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Who will pen redemption song for Tony Watt?

TWO grins, separated by just more than a year but by a chasm in experience and a dizzying turbulence in a young career.

Tony Watt was sent off just a minute after coming on against Charleroi. Picture: Belga/PA
Tony Watt was sent off just a minute after coming on against Charleroi. Picture: Belga/PA

When Tony Watt turned away after scoring the winner in Celtic's 2-1 victory over Barcelona in November last year, he was not facing the massed congratulations of his team-mates but was peering at a future that seemed blindingly bright.

His two goals this week for Lierse in the Belgian derby match against Mechelen are a reminder that his talent still burns brightly even as his prospects have dimmed.

The year between these matches has been difficult for Watt and troubling for those who viewed him as not only a future regular with Celtic, but as an international striker for Scotland.

The goal against Barca was the most eloquent of testimony to his attributes. He used his pace to latch on to a mistake and then finished coolly, almost routinely.

Watt proved he was quick, strong and not burdened with any lack of confidence. It was the last that seems to have proved his undoing, at least in the short term, at Celtic.

His attitude was questioned at training and, instead of pushing on for a regular first-team place, he was sent to Lierse on loan by Neil Lennon, the manager.

Lennon has been a strong supporter of the youngster bought from Airdrie United in 2011. He rewarded Watt with an improved contract until 2016 just one week after the Coatbridge youngster had scored that goal against Barca.

But the manager was frank about the reasons why Watt was scoring against Mechelen this week instead of playing against St Johnstone.

"There's an immaturity about Tony and the reason for putting him on loan was to see life at a different place," he said. "We wanted him to sample a different culture and a different type of football. "

He was also unyielding about Watt's problems at Lierse that have included regular rows with the manager, Stanley Menzo.

"If it's not going well, then he needs to knuckle down and make it work. The onus is on him," he said. "He can be a difficult boy at times but there's no malice in him or anything like that."

Lennon, then, is extremely reluctant to bring Watt back and the player is desperate to leave Belgium. His problems at Lierse were merely an extension of those at Lennoxtown. However, they were played out to a louder, more insistent soundtrack.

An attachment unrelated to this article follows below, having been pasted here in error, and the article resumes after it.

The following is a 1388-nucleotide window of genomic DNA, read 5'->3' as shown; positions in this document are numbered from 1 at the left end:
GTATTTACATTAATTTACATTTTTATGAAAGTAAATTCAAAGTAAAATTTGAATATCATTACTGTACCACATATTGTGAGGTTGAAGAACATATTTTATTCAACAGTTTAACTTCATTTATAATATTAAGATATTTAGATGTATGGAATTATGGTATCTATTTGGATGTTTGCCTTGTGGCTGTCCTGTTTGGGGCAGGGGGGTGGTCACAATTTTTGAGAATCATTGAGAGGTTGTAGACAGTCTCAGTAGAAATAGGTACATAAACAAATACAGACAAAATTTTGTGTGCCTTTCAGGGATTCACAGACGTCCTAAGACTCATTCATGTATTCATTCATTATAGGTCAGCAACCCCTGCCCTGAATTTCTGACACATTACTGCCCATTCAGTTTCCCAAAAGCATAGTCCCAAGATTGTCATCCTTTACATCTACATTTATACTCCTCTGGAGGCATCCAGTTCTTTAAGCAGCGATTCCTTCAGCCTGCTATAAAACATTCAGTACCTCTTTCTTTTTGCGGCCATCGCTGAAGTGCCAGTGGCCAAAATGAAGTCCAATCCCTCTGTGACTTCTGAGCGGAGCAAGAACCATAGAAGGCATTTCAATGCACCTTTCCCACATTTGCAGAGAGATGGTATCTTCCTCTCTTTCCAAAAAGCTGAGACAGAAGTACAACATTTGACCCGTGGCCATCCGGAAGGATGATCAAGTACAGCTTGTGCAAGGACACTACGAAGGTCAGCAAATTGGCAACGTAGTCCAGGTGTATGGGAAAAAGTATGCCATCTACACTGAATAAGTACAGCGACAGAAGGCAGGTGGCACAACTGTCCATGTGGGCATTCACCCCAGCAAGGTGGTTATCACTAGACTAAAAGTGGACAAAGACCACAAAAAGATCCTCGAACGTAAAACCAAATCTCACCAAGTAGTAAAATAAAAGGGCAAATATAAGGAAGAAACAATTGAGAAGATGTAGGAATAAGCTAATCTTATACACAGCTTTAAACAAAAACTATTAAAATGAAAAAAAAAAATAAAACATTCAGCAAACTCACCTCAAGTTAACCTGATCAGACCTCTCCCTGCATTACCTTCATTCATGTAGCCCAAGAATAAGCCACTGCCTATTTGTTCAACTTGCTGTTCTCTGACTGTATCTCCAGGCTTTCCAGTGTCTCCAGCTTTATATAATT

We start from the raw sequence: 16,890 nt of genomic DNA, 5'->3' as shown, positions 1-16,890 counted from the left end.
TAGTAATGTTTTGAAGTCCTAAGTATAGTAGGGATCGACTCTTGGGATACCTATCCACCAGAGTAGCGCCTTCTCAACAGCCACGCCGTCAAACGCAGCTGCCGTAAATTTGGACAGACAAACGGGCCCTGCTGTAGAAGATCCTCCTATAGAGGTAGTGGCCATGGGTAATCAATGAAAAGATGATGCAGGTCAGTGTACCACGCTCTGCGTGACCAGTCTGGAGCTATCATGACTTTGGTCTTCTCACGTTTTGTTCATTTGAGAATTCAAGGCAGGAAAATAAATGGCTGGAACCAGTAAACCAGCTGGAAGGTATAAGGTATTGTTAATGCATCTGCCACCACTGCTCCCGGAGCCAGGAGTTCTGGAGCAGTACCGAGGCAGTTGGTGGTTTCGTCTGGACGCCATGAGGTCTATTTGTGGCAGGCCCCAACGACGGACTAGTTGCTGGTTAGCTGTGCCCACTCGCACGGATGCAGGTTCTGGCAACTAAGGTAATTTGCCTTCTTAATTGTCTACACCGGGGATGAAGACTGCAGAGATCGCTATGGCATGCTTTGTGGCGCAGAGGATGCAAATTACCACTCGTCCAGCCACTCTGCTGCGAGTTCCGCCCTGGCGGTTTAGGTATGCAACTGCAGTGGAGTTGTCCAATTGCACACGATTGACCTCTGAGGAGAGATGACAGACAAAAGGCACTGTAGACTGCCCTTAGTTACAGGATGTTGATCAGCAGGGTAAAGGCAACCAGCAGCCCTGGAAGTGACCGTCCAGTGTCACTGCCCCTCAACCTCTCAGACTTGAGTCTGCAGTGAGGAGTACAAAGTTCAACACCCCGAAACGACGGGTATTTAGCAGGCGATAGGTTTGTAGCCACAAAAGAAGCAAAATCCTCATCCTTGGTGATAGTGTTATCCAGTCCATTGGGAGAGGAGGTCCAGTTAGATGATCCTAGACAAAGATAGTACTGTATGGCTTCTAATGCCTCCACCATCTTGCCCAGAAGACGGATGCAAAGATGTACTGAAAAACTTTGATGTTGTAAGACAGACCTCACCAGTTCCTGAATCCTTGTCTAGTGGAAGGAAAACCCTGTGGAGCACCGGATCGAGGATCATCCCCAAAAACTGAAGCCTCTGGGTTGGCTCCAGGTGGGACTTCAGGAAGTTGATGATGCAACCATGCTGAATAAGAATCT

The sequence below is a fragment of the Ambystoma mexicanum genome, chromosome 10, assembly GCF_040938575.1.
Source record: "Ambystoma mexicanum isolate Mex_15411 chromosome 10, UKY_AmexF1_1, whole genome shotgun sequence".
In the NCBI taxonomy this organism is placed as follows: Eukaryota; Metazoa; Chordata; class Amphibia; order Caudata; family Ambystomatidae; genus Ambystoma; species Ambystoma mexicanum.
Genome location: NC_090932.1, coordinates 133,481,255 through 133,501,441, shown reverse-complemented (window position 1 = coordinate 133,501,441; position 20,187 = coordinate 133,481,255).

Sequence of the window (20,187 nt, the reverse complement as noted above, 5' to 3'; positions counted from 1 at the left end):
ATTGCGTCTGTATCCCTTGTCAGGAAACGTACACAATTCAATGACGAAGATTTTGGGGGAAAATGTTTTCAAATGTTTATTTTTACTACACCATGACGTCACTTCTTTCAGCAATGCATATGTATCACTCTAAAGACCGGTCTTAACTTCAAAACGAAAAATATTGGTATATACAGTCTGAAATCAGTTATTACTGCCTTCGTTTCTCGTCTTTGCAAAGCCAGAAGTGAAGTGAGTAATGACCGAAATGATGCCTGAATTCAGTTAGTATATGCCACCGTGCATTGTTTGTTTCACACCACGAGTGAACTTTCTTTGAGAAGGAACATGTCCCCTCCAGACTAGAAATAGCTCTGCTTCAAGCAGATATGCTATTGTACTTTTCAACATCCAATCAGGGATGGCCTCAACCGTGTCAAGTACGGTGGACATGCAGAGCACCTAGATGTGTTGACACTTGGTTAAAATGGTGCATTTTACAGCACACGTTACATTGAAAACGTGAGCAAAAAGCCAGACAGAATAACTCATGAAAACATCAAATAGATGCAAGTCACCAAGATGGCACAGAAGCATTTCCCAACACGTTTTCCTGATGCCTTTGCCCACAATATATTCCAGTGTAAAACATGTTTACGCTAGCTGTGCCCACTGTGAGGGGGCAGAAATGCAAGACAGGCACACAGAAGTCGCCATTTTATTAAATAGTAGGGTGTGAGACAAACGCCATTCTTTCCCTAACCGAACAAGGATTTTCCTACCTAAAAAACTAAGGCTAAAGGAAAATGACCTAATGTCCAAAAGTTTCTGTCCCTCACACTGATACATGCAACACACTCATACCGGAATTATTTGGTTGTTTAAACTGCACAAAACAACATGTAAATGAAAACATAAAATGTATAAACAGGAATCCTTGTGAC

While Lennon and his staff kept silent publicly about Watt's attitude, Menzo and his staff were not so reticent. He was greeted on arrival in Belgium with Menzo's comment that the player was obviously unfit.

"I see him as the type who thinks by doing a little bit he can get a lot. I think that is wrong," said Menzo, a former goalkeeper at Ajax who is renowned for speaking his mind to both players and the authorities. Watt has also attracted a spectacularly quick red card by being sent off just under a minute after being brought on against Charleroi and has been sent home early from training on at least two occasions. One of these premature exits followed a discussion with Menzo over the possibility of Watt playing on the wing.

Of course, the striker has also showed his ability. He scored after 90 seconds of his debut with Menzo's "unfit" words echoing in his ears and his two goals this week followed yet another condemnation from the Lierse manager.

His talks with Lennon may result in the youngster not hearing precisely what he wants to take on board. "I keep getting painted in a bad light, but I am a long way from home and it hasn't been easy for me," said Watt of his clashes with Menzo.

Lennon, though, may point out that this is precisely why the player has been sent abroad. Frankly, Watt needs to grow up and match his physical maturity with that sort of psychological strength that is necessary in the top-class player. The events of the Mechelen match could serve as a snapshot of both his problems and his ability.

He admitted he had fallen out with the manager. "I had a conversation with the coach and so I was surprised when I was back in the team. But these things happen in football. I'm not here to make friends, but to work," he said.

This will not be viewed as conciliatory but his next sentiment is inarguable. "My job is to score goals and I have done that," he said.

However, talent, even when it is expressed in the currency of goals, is never enough.

Menzo's frustration with the player is accentuated by the knowledge that he has a promising player at his disposal. His initial outburst over Watt's fitness was immediately followed by Menzo stating: " I told him by doing more he can be a much better player." The Dutch manager, too, was ruefully philosophical after he restored the prodigal son to his team this week.

"Tony Watt can make all the difference," he said. "Today I am glad we have him, but tomorrow I might want to murder him. That's just how it is with him."

Lennon, too, retains hope for the redemption of Watt. "There's no question that Tony has ability. He's raw and just needs to polish it off a bit - and polish himself off as a fully rounded figure," he said. "He's not a man yet. Some players take a bit longer to mature than others. Not physically, but in a mental aspect."

Watt, with nine Scotland Under-21 caps in his bag and that Barca goal in his memory, celebrates his 20th birthday tomorrow. He must make the next year more productive than the last. His fate is in his hands and, crucially, in his head.

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